Local politerati gathered at the Emeryville Holiday Inn on Thursday, contemplating an expansive view of the Bay and a vision of the American political landscape to come.
In the “kickoff” for their November presidential election activities, the League of Women Voters of Berkeley, Albany and Emeryville brought Bruce Cain, Director of the Institute of Governmental Studies at UC Berkeley and self-confessed “political junkie,” to address a room of local politicians and League members, which included Mayor Shirley Dean and Emeryville’s Mayor Richard Kassis.
For the price of the $45 per person League fund-raiser, attendees received not only a nice piece of fish - unless they were vegetarian - but they also got a full-plate discourse on the state of American politics.
“The Republicans are geniuses,” quipped Cain. “They’ve managed to re-position their party without repositioning their issues.” While one liners were rampant, the serious problems of re-districting, campaign finance reform and the questionable utility of the electoral college were also addressed.
“It’s possible that this election could see the Republicans win the 2000 election even though the Democrats receive 51% of the vote,” said Cain, referring to the winner-take-all electoral college.
While Cain elucidated national issues, Anne Henderson, the League’s State Legislative Officer, explained the work that the organization was pursuing in Sacramento.
“Even though the legislature is in its last gasp, bills are still being introduced,” said Henderson, who travels to Sacramento weekly to lobby.
“There are bills trying to repeal most of Proposition 208, and calling themselves ‘finance reform bills.’ It’s phony reform. And there are what some call ‘polluter protection acts’ that we lobby against.”
Henderson is one of 427 members of The League of Women Voters of Berkeley, Albany and Emeryville. A “non-partisan political organization,” the League “encourages the informed and active participation of citizens in government and influences public policy through education and advocacy,” according to its literature.
Front and center is the League’s support for a bill that would establish state funding for a website from which civic minded surfers could download software giving them access to legislative information.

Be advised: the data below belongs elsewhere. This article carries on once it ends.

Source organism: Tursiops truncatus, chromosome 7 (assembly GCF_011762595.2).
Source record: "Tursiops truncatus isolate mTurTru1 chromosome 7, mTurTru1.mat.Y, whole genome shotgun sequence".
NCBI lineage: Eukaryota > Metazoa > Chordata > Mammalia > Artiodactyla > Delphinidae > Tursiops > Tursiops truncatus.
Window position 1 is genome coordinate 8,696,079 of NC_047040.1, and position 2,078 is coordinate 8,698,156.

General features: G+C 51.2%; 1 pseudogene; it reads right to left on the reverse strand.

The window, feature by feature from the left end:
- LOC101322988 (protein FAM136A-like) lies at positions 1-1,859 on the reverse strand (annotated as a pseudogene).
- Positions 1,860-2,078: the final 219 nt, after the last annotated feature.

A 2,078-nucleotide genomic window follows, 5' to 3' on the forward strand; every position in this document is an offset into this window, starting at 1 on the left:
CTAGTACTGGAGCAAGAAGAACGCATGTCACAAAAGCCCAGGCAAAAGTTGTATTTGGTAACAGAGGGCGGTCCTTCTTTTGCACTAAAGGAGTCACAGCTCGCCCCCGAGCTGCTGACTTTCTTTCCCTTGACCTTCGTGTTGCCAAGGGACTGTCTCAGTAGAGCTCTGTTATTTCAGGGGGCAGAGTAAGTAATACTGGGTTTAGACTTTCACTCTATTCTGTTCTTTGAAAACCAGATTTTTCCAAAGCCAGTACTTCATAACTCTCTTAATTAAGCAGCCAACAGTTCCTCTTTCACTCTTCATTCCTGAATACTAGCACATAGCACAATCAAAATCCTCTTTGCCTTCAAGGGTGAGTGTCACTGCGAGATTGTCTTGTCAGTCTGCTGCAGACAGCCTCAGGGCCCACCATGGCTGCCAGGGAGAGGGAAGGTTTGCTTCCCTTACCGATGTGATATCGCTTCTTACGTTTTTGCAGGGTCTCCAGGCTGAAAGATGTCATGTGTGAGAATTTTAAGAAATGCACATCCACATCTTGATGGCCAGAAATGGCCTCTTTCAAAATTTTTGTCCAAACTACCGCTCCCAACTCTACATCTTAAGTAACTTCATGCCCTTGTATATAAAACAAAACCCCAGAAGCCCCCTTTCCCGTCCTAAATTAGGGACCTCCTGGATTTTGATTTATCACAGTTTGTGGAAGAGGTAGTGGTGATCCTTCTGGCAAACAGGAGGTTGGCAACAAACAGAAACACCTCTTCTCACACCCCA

“Otherwise, access to this public information will be a commodity, in the hands of software manufacturers,” Henderson said. “Not many people know about this.”
While the League is hoping for more public participation in the political process, it’s also looking for more public participation in its own ranks. At the Holiday Inn kick-off, the membership appeared largely white, upper-middle class and highly educated. Though there were men and people of color present, they were outnumbered by white women.
“We have growth goals and diversity goals,” said Doris Fine, also on the League’s state board. “We can’t just be stay-at-home mothers. We have to accommodated more working women.”
Ironically, it’s partly due to the League’s success in lobbying for equal rights for women that they now face such new challenges in outreach and recruitment. As more women enter the workforce, the traditional base of the League has dwindled.
After the luncheon, as the crowd disappeared into the massive construction projects of the Emeryville Marina, it was apparent that the kick off was a success. Cain’s speech at the luncheon had ignited some early political fireworks.
“I was fascinated by Cain, I could have listened to him all day,” Dean said. “ But I would have loved to hear him talk about the possibility of a third party.”
While there is only one official member of a third party on the council – Dona Spring, who belongs to the Green Party – Dean was referring to the division on the council that splits the more traditional Democrats from those whose politics are to their left.
Along with the question of political division, Dean raised a specter of a phenomenon she sees as related – the question of re-districting.
Dean said it could happen “sometime after the Census count” estimated for 2001.
“Re-districting will be a very critical issue. There will be huge demographic swings in Berkeley. Particularly, Hispanics will constitute double digits of the population. Because of that, I think the City Council will try to re-configure districts and dump as many moderates as possible.” said Dean.
But Spring disagrees.
“There hasn’t been enough significant change in the city for the census results to have a serious impact on re-districting. All we can do is tweak the boundaries of already existing districts to equalize population in every district, but to dramatically re-write those boundaries, voters would have to agree to it,” said Spring.
Though more than a year away, it appears as if new Berkeley lines are already being drawn.